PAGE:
Sharing Breast Cancer Treatment Stories with Other Women

PJ Hamel Health Guide
  • Imagine this situation. (Actually, I’ll bet many of you have been here, so it’s more remembering than imagining.) You’re in a group of women, women who’ve had breast cancer. The talk shifts, as it always does, to personal experience. One woman tells of her DCIS and lumpectomy. Another says she had three lumpectomies: “They just couldn’t get clean margins.” Someone else tried a lumpectomy, but when that wasn’t sufficient had a mastectomy. Then a woman who had a mastectomy followed by a tram flap reconstruction ups the ante. Eventually the “horrors of chemo” stories start. And so it goes.

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    Do you see what’s happening? Every story has to be more difficult than the one before–more treatment, more complications, a tougher prognosis. To put it bluntly, it’s cancer competition. And we don’t need it.

    Americans are taught early on to be competitive. Mothers rush their children to read before kindergarten, then smugly let on that their 5-year-old is already reading, and seeing how mature she is, maybe kindergarten won’t be a challenge for her and she should skip right to first grade? On the playground, boys take turns jumping from higher and higher perches, while girls watch one another to see who can surround themselves with the most friends. And that’s even before organized sports kick in (though up here in the north country, you can start playing in a hockey league when you’re 4 years old). And so it goes, throughout our lives. Unless we make a conscious effort to stop, our default is to play the one-up game: “You think THAT’S (bad, good, exciting… fill in the blank); wait’ll you hear MY story!”

    Why do we all have this desire to stand out? Because that’s what competition is; the need to put yourself above those around you. Sure, there’s a time and place for that; I have to admit, my lifelong dream came true when the Red Sox won the World Series in 2004. But there’s a time to NOT put yourself above everyone else; a time to figuratively go sit at the foot of the table. And I believe the cancer experience is one of those times.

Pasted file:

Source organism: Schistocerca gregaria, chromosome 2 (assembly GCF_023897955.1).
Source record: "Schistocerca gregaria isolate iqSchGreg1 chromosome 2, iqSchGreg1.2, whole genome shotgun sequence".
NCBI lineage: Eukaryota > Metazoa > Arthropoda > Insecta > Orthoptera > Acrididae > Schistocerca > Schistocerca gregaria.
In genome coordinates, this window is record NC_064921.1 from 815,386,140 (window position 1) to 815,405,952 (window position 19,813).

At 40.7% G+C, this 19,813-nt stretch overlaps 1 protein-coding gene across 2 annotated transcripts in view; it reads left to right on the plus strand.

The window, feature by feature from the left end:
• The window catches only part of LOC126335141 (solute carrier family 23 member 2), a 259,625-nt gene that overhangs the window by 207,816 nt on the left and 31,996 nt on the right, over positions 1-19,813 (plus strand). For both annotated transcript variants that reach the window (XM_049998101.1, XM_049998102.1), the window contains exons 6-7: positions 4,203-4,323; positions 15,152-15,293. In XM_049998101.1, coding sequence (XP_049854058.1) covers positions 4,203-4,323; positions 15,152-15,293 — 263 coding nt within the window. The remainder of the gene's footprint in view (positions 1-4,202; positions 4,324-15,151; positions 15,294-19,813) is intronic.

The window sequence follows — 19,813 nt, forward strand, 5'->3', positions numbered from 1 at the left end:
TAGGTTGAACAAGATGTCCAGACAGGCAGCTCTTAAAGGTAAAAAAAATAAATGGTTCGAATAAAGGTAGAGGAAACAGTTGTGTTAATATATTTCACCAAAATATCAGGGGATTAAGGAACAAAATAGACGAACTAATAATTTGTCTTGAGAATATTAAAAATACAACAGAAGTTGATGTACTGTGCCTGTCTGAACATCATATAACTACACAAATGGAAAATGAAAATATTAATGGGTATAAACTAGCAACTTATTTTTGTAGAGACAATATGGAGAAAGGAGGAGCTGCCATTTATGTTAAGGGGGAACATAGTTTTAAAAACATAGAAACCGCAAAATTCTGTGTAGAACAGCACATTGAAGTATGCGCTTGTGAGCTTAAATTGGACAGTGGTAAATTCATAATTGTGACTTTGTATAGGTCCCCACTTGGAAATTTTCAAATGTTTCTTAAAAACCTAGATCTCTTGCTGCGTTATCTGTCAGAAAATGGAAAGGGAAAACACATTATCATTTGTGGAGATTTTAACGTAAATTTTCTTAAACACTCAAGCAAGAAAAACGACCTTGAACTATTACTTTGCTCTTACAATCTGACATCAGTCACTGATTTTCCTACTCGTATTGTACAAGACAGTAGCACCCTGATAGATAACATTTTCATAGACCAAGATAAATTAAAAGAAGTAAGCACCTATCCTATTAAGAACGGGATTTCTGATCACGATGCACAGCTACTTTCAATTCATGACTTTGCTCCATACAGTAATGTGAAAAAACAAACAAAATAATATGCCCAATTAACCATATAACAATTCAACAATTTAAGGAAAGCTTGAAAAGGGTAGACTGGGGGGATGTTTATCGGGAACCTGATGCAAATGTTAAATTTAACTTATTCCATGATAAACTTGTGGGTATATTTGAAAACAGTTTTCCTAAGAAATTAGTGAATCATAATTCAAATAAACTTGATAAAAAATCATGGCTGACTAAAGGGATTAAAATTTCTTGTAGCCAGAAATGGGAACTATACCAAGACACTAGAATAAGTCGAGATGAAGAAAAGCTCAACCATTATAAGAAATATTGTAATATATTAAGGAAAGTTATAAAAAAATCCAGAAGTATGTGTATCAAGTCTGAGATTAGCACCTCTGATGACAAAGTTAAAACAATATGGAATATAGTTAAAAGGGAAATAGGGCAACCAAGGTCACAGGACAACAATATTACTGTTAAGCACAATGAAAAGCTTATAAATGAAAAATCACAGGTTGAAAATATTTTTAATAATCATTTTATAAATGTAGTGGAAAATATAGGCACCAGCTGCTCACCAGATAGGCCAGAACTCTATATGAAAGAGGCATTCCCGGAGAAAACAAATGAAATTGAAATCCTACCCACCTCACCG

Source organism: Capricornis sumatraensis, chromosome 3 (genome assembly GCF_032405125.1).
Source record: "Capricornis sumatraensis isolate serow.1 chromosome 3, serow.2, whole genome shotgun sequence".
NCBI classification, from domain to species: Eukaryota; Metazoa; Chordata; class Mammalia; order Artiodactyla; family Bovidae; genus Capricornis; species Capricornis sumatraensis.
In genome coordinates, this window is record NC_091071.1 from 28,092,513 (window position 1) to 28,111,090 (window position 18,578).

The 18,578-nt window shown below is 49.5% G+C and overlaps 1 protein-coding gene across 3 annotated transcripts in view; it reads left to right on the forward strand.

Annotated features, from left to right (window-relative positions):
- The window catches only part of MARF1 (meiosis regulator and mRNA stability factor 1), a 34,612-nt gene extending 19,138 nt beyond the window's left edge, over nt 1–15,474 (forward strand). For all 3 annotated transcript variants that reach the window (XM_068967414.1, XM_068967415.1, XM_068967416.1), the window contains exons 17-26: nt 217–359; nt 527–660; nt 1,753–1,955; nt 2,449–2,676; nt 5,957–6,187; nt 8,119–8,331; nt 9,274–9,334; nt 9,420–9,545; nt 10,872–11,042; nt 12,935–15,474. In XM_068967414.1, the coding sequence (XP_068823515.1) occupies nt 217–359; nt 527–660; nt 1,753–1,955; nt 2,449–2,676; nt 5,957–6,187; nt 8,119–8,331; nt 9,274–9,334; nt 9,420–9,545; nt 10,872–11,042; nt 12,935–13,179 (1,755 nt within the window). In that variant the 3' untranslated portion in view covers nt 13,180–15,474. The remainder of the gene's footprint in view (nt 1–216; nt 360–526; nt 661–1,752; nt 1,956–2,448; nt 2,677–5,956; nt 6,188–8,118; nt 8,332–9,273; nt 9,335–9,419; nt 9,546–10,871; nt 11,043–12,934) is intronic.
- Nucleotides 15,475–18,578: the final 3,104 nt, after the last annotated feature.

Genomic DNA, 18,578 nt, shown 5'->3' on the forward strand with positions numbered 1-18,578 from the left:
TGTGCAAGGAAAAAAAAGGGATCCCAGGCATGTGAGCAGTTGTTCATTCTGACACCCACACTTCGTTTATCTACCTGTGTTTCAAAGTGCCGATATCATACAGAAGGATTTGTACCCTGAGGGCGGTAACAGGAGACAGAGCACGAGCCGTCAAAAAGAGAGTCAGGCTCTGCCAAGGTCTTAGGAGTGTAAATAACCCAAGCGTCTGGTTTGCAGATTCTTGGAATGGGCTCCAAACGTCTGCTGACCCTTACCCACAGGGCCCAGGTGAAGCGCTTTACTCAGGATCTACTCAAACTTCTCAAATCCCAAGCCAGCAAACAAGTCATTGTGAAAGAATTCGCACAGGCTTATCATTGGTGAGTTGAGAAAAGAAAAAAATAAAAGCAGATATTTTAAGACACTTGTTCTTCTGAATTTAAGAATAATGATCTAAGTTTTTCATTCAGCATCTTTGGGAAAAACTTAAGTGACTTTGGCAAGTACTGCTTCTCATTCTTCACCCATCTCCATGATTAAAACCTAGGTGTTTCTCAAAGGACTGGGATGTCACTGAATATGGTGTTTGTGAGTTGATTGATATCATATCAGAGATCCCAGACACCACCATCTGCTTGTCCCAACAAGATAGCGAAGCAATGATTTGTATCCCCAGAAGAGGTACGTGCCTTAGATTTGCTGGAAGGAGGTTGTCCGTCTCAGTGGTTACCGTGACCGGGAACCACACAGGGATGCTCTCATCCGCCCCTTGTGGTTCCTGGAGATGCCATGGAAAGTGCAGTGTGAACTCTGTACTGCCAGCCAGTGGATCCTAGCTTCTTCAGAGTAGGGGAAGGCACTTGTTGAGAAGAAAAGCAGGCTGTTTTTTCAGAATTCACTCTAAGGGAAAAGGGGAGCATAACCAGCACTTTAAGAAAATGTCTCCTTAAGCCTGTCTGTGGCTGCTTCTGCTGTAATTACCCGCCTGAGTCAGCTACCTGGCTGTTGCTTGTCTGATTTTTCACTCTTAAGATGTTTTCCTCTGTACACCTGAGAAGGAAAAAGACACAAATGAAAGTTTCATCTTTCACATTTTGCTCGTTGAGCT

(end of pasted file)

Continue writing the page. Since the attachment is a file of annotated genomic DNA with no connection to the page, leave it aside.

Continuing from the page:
Too often, I’ve been in a group of breast cancer conquerors (a.k.a. survivors – I prefer the more positive word), and noticed that one or two women will be very quiet. Sometimes they just don’t know how to jump into the conversation; those of us who are shy have trouble speaking up, even in the most welcoming of atmospheres. When the group disbands and we go our separate ways, I make a point to ask these women if they were comfortable with the conversation; if they preferred to just listen, or if they wished they could have spoken, but simply didn’t get the chance. Time and time again, they’ll answer with a variation on the following: “Oh, my cancer wasn’t so bad; I only had DCIS and a lumpectomy. I feel silly talking about it in front of these other women who’ve been through so much more than I have.” And every time I hear this, I feel a bit diminished, a bit less proud to be a part of this strong, vibrant community of women with cancer.

  • The toughest part of cancer is hearing the words “You have cancer," then fully absorbing the message: “I have cancer, and I could die. Who’ll take care of my kids (my mother, my father, my spouse)? I’m not ready to die!” Everything that comes after that–be it drugs, drugs and surgery, drugs and surgery and radiation, or whatever the combination of potential cures–is a challenge laid atop that initial shock. But the one experience we ALL have in common is that moment when we think we’ve heard our own death sentence; and for all of us, it’s a devastating, defining moment in our lives.

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    So next time you hear yourself describing your treatment to other women who’ve also been through the cancer experience, stop and think: would it be better to listen to someone else’s story instead? Or to steer the conversation away from “I can go you one better,” to “Here are some coping strategies I’ve found when I start to feel the fear come back”? Think about it.

    How do you deal with cancer competition? Leave a comment or write a SharePost!

Published On: July 18, 2006